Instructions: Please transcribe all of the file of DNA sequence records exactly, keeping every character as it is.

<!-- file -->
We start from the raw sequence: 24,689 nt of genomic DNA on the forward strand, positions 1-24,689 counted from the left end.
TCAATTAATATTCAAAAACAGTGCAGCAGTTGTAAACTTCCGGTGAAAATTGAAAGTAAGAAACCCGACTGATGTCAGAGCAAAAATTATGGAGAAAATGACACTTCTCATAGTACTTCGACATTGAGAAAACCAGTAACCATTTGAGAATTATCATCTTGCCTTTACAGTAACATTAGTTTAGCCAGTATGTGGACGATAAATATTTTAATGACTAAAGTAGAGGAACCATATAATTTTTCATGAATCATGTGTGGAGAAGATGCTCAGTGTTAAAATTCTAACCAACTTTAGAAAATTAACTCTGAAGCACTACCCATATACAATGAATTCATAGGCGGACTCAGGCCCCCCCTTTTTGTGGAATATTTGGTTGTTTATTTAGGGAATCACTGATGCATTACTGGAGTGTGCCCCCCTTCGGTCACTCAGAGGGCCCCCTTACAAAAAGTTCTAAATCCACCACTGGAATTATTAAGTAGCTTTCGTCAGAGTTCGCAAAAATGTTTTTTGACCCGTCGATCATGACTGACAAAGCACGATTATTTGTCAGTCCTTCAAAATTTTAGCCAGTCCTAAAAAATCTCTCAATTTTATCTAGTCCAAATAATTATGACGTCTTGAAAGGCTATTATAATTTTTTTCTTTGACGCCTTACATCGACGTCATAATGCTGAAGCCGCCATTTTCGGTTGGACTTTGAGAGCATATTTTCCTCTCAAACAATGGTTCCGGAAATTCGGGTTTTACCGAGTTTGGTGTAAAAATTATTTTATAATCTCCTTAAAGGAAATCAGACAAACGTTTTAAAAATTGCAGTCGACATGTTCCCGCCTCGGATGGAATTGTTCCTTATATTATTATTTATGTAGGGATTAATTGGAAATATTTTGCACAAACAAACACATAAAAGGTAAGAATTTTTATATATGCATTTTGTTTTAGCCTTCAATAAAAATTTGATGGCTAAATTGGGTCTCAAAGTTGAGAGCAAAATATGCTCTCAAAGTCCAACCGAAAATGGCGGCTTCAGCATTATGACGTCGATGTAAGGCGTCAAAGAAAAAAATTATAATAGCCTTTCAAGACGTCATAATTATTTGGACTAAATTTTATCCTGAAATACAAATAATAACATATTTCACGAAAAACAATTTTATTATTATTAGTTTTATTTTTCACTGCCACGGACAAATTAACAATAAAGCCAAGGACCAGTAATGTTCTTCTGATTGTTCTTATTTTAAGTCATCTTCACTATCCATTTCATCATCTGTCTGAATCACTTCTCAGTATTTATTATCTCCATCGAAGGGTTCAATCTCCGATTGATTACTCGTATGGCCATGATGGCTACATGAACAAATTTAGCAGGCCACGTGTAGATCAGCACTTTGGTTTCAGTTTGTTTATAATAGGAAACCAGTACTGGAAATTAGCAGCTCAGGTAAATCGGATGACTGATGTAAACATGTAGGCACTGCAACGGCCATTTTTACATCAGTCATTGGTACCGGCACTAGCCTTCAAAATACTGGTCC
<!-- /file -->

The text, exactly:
We start from the raw sequence: 24,689 nt of genomic DNA on the forward strand, positions 1-24,689 counted from the left end.
TCAATTAATATTCAAAAACAGTGCAGCAGTTGTAAACTTCCGGTGAAAATTGAAAGTAAGAAACCCGACTGATGTCAGAGCAAAAATTATGGAGAAAATGACACTTCTCATAGTACTTCGACATTGAGAAAACCAGTAACCATTTGAGAATTATCATCTTGCCTTTACAGTAACATTAGTTTAGCCAGTATGTGGACGATAAATATTTTAATGACTAAAGTAGAGGAACCATATAATTTTTCATGAATCATGTGTGGAGAAGATGCTCAGTGTTAAAATTCTAACCAACTTTAGAAAATTAACTCTGAAGCACTACCCATATACAATGAATTCATAGGCGGACTCAGGCCCCCCCTTTTTGTGGAATATTTGGTTGTTTATTTAGGGAATCACTGATGCATTACTGGAGTGTGCCCCCCTTCGGTCACTCAGAGGGCCCCCTTACAAAAAGTTCTAAATCCACCACTGGAATTATTAAGTAGCTTTCGTCAGAGTTCGCAAAAATGTTTTTTGACCCGTCGATCATGACTGACAAAGCACGATTATTTGTCAGTCCTTCAAAATTTTAGCCAGTCCTAAAAAATCTCTCAATTTTATCTAGTCCAAATAATTATGACGTCTTGAAAGGCTATTATAATTTTTTTCTTTGACGCCTTACATCGACGTCATAATGCTGAAGCCGCCATTTTCGGTTGGACTTTGAGAGCATATTTTCCTCTCAAACAATGGTTCCGGAAATTCGGGTTTTACCGAGTTTGGTGTAAAAATTATTTTATAATCTCCTTAAAGGAAATCAGACAAACGTTTTAAAAATTGCAGTCGACATGTTCCCGCCTCGGATGGAATTGTTCCTTATATTATTATTTATGTAGGGATTAATTGGAAATATTTTGCACAAACAAACACATAAAAGGTAAGAATTTTTATATATGCATTTTGTTTTAGCCTTCAATAAAAATTTGATGGCTAAATTGGGTCTCAAAGTTGAGAGCAAAATATGCTCTCAAAGTCCAACCGAAAATGGCGGCTTCAGCATTATGACGTCGATGTAAGGCGTCAAAGAAAAAAATTATAATAGCCTTTCAAGACGTCATAATTATTTGGACTAAATTTTATCCTGAAATACAAATAATAACATATTTCACGAAAAACAATTTTATTATTATTAGTTTTATTTTTCACTGCCACGGACAAATTAACAATAAAGCCAAGGACCAGTAATGTTCTTCTGATTGTTCTTATTTTAAGTCATCTTCACTATCCATTTCATCATCTGTCTGAATCACTTCTCAGTATTTATTATCTCCATCGAAGGGTTCAATCTCCGATTGATTACTCGTATGGCCATGATGGCTACATGAACAAATTTAGCAGGCCACGTGTAGATCAGCACTTTGGTTTCAGTTTGTTTATAATAGGAAACCAGTACTGGAAATTAGCAGCTCAGGTAAATCGGATGACTGATGTAAACATGTAGGCACTGCAACGGCCATTTTTACATCAGTCATTGGTACCGGCACTAGCCTTCAAAATACTGGTCC